This short-hafted mace is perhaps two feet long, made of high quality steel and polished to a mirrored shine. The haft itself is made of well-varnished biinwood, and connects to the spherical head via two spirals of metal that wrap around the haft, fashioned to look like arms with hands on the ends.

The head sports no spikes or other protuberances save one: a soft, triangular bump that looks remarkably like a nose.

Draping down from just below the mace's head is a tiny cloak of deep violet linen and lined with gold thread, obviously of the highest quality. It is marred with flecks of deep crimson over its entirety.

Legend has it that the infamous bandit Gilgen Mosswood used this mace in connection with many of his carriage robberies. He was said to have taken it into the carriage as he demanded the occupants' money and jewelery.

If one of the victims refused, Gilgen would turn towards the Count and carry on a conversation with it, usually expressing his regret that he'd be forced to use the Count, and how much he would hate having to do some graphically unpleasant thing to the victim once the Count knocked them unconscious.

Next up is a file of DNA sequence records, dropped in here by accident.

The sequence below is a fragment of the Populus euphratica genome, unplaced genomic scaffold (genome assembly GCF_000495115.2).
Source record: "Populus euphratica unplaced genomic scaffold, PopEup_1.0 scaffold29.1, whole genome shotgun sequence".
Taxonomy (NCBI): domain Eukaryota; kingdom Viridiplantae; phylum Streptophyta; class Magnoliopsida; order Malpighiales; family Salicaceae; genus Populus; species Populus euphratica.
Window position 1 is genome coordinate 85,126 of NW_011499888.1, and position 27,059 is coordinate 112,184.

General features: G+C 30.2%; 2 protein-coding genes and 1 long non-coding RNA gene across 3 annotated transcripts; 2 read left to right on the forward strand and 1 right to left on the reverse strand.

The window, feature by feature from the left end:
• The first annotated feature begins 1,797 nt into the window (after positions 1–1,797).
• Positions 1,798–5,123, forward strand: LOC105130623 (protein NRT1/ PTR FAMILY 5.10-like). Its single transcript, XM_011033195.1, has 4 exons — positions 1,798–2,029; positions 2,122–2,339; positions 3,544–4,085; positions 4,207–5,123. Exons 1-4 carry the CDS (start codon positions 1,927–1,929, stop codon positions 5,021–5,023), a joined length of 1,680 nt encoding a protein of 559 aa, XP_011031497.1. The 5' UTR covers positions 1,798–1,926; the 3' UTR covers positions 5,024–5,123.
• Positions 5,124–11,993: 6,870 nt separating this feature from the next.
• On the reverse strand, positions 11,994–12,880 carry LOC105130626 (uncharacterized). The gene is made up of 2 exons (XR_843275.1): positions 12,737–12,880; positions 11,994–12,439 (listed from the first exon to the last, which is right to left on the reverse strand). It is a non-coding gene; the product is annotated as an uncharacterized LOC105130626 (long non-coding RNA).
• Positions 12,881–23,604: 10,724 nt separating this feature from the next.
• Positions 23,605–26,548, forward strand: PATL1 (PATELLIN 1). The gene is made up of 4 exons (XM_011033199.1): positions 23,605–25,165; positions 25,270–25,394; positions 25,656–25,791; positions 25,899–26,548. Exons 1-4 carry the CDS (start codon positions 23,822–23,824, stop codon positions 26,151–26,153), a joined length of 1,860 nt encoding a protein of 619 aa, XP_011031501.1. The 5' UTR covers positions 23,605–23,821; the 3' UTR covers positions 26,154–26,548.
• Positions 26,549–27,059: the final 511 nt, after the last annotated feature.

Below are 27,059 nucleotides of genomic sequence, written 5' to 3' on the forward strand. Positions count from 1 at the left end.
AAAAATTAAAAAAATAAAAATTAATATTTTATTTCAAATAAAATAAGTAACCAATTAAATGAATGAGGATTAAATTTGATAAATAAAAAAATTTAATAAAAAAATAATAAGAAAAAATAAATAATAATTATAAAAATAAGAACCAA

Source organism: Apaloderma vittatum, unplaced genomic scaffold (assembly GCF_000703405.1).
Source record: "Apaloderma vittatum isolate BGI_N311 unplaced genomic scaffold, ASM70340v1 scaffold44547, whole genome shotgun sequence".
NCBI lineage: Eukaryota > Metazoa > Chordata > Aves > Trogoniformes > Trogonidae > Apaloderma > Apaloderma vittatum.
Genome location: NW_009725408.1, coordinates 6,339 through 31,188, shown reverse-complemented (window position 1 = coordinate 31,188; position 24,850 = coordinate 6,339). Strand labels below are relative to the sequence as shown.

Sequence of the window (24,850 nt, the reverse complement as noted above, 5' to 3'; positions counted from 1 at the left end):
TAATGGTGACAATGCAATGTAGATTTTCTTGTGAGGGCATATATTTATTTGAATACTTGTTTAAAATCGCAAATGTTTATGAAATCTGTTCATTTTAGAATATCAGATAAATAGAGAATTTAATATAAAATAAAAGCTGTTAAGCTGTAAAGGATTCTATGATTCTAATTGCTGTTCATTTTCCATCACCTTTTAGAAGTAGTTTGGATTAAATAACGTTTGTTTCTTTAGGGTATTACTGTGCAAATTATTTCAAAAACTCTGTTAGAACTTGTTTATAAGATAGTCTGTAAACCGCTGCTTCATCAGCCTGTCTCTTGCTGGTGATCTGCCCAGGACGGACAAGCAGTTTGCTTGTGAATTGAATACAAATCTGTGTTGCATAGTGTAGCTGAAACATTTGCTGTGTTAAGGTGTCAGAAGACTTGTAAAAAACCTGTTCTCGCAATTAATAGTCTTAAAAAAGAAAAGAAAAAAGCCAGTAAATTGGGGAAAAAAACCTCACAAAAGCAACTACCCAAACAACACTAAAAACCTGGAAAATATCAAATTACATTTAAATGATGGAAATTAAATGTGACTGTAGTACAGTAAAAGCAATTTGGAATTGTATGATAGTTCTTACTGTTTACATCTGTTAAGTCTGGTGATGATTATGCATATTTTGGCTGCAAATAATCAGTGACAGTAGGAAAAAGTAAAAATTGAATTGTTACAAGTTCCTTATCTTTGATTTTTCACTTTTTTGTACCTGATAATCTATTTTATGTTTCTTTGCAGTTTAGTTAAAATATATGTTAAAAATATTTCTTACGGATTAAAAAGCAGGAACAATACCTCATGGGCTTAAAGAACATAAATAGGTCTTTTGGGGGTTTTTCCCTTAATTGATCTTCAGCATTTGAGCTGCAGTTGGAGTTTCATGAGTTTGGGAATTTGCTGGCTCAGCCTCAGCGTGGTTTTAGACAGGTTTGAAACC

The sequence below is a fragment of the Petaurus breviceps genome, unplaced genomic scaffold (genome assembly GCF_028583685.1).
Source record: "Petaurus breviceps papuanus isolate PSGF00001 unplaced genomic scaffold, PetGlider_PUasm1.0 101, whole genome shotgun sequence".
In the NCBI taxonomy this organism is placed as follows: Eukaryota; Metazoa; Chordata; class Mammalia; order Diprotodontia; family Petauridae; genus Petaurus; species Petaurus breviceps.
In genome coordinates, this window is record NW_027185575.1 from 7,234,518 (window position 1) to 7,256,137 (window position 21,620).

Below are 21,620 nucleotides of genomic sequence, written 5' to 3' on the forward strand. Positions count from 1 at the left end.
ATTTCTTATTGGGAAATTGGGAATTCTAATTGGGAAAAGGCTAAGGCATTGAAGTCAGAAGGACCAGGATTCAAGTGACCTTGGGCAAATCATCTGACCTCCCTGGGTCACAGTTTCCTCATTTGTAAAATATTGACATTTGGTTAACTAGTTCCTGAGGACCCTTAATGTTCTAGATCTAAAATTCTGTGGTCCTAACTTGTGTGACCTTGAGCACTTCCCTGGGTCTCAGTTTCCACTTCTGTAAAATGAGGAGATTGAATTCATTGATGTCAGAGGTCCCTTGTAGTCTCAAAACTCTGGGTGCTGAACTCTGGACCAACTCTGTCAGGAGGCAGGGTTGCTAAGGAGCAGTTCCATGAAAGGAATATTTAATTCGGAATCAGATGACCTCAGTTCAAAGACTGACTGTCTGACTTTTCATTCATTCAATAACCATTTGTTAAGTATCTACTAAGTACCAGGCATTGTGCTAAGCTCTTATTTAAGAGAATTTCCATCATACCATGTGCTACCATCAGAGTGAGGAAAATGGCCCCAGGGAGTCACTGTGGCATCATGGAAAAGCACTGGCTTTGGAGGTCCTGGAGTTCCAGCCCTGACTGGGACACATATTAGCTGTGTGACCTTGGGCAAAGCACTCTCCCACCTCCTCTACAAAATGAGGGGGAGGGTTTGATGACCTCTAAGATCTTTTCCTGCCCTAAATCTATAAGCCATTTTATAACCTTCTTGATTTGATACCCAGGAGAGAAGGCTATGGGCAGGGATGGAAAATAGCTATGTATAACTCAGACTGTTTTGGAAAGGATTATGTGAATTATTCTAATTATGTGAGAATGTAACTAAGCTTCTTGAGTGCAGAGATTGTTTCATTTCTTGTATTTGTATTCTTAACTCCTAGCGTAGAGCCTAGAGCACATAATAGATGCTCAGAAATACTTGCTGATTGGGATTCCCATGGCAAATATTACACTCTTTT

The Count (played by Gilgen in a falsetto) was usually much more eager and explicit. This routine often inspired the would-be tough guys to part with their loot.

For those that continued to refuse, Gilgen almost unfailingly carried out what he threatened earlier. This served to paint Gilgen as a lunatic that couldn't be bargained with, which only seemed to help his criminal exploits.

  • Status: Retired